This month the AJ focuses on a city with a sense of its own difference, a place where the quirky is celebrated, writes Emily Booth
Beauty is a ‘thing’ again, not least because of the release of the Building Better Building Beautiful Commission report.
The gist of the response to this report is: 1) it’s great that the powers that be might be thinking beyond quantity of homes delivered to quality and outcomes; but 2) how on earth could we measure beauty, and what role has government got in that?
Against the backdrop of President Trump’s draft (daft?) order to make federal buildings beautiful once more (Neoclassical is his preferred and default style), the beauty debate has taken on an international dimension.
In our Bristol focus, beauty is seen in the incidentals. It’s funny how cities get a shorthand reputation – what do you think when you think of Bristol? Hip, green, forward-thinking. Flip side: a cruel history; still a place of huge inequality.
Beautiful? Not in a standardised, identikit way. It’s too varied for that. But it’s handsome, and certainly a lot of people want to live there – it’s growing at a faster rate than many other British cities. And it will be the first city in the UK to ban diesel cars from parts of the city – the scheme is due to start in 2021. It’s doing a lot right.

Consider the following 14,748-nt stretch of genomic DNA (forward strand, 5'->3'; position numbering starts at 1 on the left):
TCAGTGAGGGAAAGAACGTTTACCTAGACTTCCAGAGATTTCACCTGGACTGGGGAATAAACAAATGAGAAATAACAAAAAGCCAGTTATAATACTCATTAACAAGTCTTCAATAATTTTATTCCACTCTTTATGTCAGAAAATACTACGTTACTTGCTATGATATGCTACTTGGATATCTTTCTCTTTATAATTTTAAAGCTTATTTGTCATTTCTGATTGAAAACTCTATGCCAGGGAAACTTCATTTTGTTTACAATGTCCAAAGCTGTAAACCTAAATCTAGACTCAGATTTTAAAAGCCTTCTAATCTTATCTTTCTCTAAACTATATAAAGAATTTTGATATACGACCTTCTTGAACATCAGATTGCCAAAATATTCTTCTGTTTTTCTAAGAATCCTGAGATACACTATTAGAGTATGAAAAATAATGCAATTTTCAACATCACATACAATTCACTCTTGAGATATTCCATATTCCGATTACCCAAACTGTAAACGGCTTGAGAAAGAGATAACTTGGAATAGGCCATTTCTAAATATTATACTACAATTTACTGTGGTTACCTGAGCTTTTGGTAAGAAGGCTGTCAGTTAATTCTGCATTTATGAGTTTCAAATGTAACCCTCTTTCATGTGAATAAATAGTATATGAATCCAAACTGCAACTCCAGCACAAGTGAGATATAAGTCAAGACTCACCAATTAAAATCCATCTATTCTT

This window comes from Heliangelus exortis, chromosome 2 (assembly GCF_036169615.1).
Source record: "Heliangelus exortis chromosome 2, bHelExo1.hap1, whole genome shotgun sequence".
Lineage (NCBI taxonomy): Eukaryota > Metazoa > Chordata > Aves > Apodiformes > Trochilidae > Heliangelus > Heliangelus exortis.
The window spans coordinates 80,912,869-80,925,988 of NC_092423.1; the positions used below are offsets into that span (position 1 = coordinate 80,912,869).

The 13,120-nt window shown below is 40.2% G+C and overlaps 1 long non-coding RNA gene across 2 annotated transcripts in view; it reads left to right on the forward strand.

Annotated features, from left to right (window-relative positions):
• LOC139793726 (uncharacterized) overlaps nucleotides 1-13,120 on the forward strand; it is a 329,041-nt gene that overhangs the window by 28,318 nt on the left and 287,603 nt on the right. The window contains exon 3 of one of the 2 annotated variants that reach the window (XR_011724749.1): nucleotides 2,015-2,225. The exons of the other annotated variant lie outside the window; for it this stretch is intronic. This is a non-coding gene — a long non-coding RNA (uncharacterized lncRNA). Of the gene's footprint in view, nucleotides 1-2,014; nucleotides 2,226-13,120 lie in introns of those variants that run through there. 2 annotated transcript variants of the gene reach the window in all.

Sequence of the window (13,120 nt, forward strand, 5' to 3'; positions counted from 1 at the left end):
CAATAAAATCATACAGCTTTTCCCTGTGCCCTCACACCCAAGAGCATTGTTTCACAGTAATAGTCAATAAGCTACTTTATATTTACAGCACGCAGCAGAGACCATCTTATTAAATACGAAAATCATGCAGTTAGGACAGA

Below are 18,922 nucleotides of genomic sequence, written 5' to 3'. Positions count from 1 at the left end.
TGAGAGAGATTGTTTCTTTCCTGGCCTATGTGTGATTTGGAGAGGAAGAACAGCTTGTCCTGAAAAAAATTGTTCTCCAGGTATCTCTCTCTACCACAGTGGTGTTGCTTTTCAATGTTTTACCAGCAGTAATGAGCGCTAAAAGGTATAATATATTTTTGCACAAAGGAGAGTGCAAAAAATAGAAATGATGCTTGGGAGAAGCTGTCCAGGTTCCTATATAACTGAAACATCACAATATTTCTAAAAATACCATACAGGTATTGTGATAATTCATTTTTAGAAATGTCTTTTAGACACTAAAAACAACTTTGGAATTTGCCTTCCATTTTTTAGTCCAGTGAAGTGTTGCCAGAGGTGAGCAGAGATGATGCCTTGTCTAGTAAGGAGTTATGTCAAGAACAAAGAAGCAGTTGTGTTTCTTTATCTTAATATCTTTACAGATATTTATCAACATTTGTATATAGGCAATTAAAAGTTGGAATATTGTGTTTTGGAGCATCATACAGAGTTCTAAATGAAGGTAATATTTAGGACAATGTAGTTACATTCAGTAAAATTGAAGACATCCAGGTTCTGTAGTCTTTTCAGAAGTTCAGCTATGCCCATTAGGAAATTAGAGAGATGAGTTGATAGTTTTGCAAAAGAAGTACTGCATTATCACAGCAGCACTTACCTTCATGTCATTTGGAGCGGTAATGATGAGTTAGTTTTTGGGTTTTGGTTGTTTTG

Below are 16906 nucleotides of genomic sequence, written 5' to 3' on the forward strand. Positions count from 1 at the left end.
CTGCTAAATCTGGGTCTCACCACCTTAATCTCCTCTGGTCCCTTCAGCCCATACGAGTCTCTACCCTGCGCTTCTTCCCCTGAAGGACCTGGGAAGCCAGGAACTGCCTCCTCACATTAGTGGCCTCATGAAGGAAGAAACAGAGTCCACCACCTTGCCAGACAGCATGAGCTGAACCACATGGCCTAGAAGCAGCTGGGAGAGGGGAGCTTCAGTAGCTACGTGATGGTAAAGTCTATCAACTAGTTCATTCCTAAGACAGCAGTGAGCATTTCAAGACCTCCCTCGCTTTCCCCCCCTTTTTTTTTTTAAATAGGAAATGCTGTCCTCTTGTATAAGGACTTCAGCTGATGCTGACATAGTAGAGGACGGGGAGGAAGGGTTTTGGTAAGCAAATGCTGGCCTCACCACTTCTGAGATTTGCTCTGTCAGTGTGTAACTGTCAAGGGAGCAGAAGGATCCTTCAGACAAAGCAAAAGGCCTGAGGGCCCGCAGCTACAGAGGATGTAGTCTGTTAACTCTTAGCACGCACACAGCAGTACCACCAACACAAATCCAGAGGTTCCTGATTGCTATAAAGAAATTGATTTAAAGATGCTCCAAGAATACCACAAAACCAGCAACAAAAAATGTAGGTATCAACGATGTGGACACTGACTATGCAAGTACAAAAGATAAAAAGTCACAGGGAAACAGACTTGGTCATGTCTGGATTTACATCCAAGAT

There is a sense that being different is OK in Bristol, and this filters through to its architecture. Self-build projects are plentiful. Infill and quirky is celebrated.
But its rich built heritage does need to be prioritised. Connolly Wellingham Architects, which is one of the five Bristol-based practices we interviewed as part of our special coverage, sums it up: ‘[Bristol’s] historic fabric represents an underused resource. Several historic sites within the Old City remain vacant or sparsely populated, and developers are increasingly understanding the “unique selling proposition” of what repaired and respected heritage can add.’
Barefoot Architects’ delightful courtyard house has charmed its neighbours
One of our building studies shows a Bristolian attitude to beauty that can’t help but make you smile. Barefoot Architects’ delightful courtyard house has charmed its neighbours, and a large part of that is down to the effort taken to retain a graffiti-strewn boundary wall. It was leaning severely and was borderline unstable. Read about the engineering efforts to keep the wall – complete with its incline.
Then there’s the ‘lone sentry’ of the listed cylindrical urinal ‘in ornate cast iron’ at the edge of the park which the house looks onto, alongside a towering plane tree. This project shows how retrofit and reuse can make a difference at the smallest scale, and how old structures – or at least not-so-new structures – have a role to play in our shared social memory.
Retrofit is by its nature a more sustainable option, but it’s more than that. Together, the plane tree, the colourful painted wall and that rather preposterous urinal are beautiful. I can’t image it’s a composition that would feature under any government definition of beauty. How much easier it would have been to knock down that wall. And how ugly.